The people came with passion. The people came with data. The people came with reminders that widening highways does not reduce congestion and increases tailpipe emissions in the long run. A local furniture mogul came with a paraphrase from William Jennings Bryan about "crucifying [Houstonians] on a cross of concrete."
This is a sequel to yesterday's post about the North Houston Highway Improvement Project. The first expenditures on Segment 2 of the project got the go-ahead today, despite strong opposition from advocacy groups and Near Northside residents whose neighborhoods will be affected.
Only a few people spoke in favor of the NHHIP; dozens including Gallery Furniture entrepreneur "Mattress Mack" McIngvale, spoke against it. Harris County Judge Lina Hidalgo and Houston City Councilmember Dwight Boykins offered motions to delay the vote, which was all the crowd was requesting. But a majority of the Transportation Policy Council had already made up its collective mind to spend the first $100 million dollars toward what McIngvale called "the $7 Billion Boondoggle."
Hidalgo cast the only Yes vote on her motion to delay. The rest of the TPC is ready to let the bulldozers roll.
Here are a few links to reports in local media sources:
“This plan is not a good plan for the city of Houston and represents the past and not the future of transportation in the City of Houston,” former district judge and Metropolitan Transit Authority board member Dwight Jefferson said, noting how prior freeway projects—including I-45—cut large gashes in black and Latino communities.
I can imagine the conversation when you mention the North Houston Highway Improvement Project to people who aren't familiar with Houston's highway system.
"We need to stop the expansion of 45!"
The agenda of the Bike Houston Ambassadors gathering last week included some information about NHHIP, the three-phase expansion and rerouting of Interstate 45 between the North Belt and Downtown. I have seen articles and op-eds about it in the Chronicle, emails about it from various sources. The breakfast meeting that I attended this morning provided a lot more lowdown on the proposal.
Even for bulldozer-happy Houston, this is pretty lowdown, in everything but the price.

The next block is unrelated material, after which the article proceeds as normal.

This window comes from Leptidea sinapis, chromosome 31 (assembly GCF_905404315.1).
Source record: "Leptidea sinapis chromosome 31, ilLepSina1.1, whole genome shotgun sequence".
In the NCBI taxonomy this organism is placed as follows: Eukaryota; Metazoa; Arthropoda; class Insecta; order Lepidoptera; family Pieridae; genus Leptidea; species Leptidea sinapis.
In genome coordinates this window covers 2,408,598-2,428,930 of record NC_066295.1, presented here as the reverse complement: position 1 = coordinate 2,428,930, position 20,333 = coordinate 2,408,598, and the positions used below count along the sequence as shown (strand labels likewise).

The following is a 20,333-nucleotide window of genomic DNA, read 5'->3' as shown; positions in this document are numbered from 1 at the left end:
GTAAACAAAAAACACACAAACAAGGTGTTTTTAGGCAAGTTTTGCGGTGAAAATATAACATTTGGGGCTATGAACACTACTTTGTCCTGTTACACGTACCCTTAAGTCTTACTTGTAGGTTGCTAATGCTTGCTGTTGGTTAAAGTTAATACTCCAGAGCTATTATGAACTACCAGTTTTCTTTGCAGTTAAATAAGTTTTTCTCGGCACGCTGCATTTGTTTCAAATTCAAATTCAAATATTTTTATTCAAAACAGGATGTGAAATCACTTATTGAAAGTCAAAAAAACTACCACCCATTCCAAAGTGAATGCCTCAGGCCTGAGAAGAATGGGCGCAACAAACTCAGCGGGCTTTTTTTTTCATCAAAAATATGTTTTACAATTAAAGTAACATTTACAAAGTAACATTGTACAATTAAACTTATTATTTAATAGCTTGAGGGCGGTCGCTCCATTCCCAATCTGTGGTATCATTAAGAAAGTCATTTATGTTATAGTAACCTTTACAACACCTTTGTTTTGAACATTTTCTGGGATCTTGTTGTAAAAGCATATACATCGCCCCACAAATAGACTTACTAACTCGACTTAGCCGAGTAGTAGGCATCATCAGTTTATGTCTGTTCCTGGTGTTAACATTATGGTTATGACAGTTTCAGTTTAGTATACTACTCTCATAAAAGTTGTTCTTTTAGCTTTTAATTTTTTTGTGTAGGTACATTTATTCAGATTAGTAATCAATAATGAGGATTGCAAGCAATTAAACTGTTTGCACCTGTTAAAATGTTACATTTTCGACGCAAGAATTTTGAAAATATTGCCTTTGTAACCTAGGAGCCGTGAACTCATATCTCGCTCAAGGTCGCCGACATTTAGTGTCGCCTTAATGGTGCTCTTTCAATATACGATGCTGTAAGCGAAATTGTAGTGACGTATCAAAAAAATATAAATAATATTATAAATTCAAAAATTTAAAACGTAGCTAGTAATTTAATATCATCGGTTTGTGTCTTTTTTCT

This morning at the Buffalo Bayou Partnership near UH Downtown, Air Alliance Houston's executive director Bakeyah Nelson conducted an information exchange at the monthly Breakfast with Bakeyah (typically held on the last Thursday of the month). Wonks from various advocacy groups and some wonky individuals gathered to learn what they could and share what they knew. And I had a minor revelation that policy advocacy truly feeds my soul and is something I should do for a living if possible—but that's for another time and post.
Consider the Impact, Delay the Vote
Aside from spilling the dirty details of NHHIP, Nelson's main ask was that people who have the time should show up at tomorrow morning's meeting of the Houston-Galveston Area Council's Transportation Policy Council. H-GAC's TPC consists of representatives from Houston City government, Harris County, Galveston County, and METRO. Air Alliance's position is that the TPC should delay voting on the Texas Department of Transportation's proposal to spend the first $100 million dollars on the segment of I-45 between the North Loop and I-10.
AAH and related groups are unlikely to convince H-GAC and TxDOT that the project is wasteful and unnecessary and should be scrapped immediately. Delaying the vote, however would give H-GAC's decision-makers time to consider the project's impact on thousands of lives, buildings, homes, and jobs. Zoom in on the photo above to see the main points.
The TPC convenes for a public hearing at 9:30 am, Friday 26 July, in the meeting room at 3555 Timmons Lane, 77027.
As usual, this is a lightly modified version of a review posted on Goodreads.
NOTE: I'm successfully resisting the temptation to read others' reviews before posting this one, although I did see that a Goodreads & Facebook friend also gave this book a full five. Primarily, I wanted to see whether any readers found any problems with Pollan's forays into describing the research protocols or the neuroscience.
FULL DISCLOSURE: To my knowledge, I have never taken any psychedelic substances, but I am currently taking Wellbutrin (bupropion) daily for moderate depression.
So...there's mountains of scientific evidence that tryptamines like LSD, psilocybin, and DMT (found in ayahuasca tea and in your own brain) can be used to help conquer addictions, various mental disorders, and fear of death. Further, these chemicals have shown greater effectiveness than commonly prescribed medications like my current pharmaceutical friend Wellbutrin—and you need only take them occasionally, not every day.
But you don't just eat magic mushrooms at a party and magically quit smoking the next morning: It has to occur in the correct setting, with the correct mindset, and with a trained guide. Despite their well documented efficacy, the US government has made unauthorized possession of these substances a federal crime, and has put the research on hold for most of the last half-century. So science has had to unearth or reinvent parts of the wheel it had in production back in the 1960s.
Whether he knew it or not at the beginning, Prof. Michael Pollan undertook a most ambitious odyssey in producing How to Change Your Mind. His account of that odyssey combines:
Yes, I'm late to the party on this item, but Green Party of Texas luminary Laura Palmer just posted the official press release last night. GPTX is one of several groups and individuals who are plaintiffs in a federal lawsuit against the state of Texas over its unreasonable obstacles to the ballot.
News of the lawsuit appeared in the Houston Chronicle (paywall) more than a week ago. The Green and Libertarian Parties both received mention in the headline. The Texas Tribune got its version of the story out on 11 July, and RawStory picked it up the next day.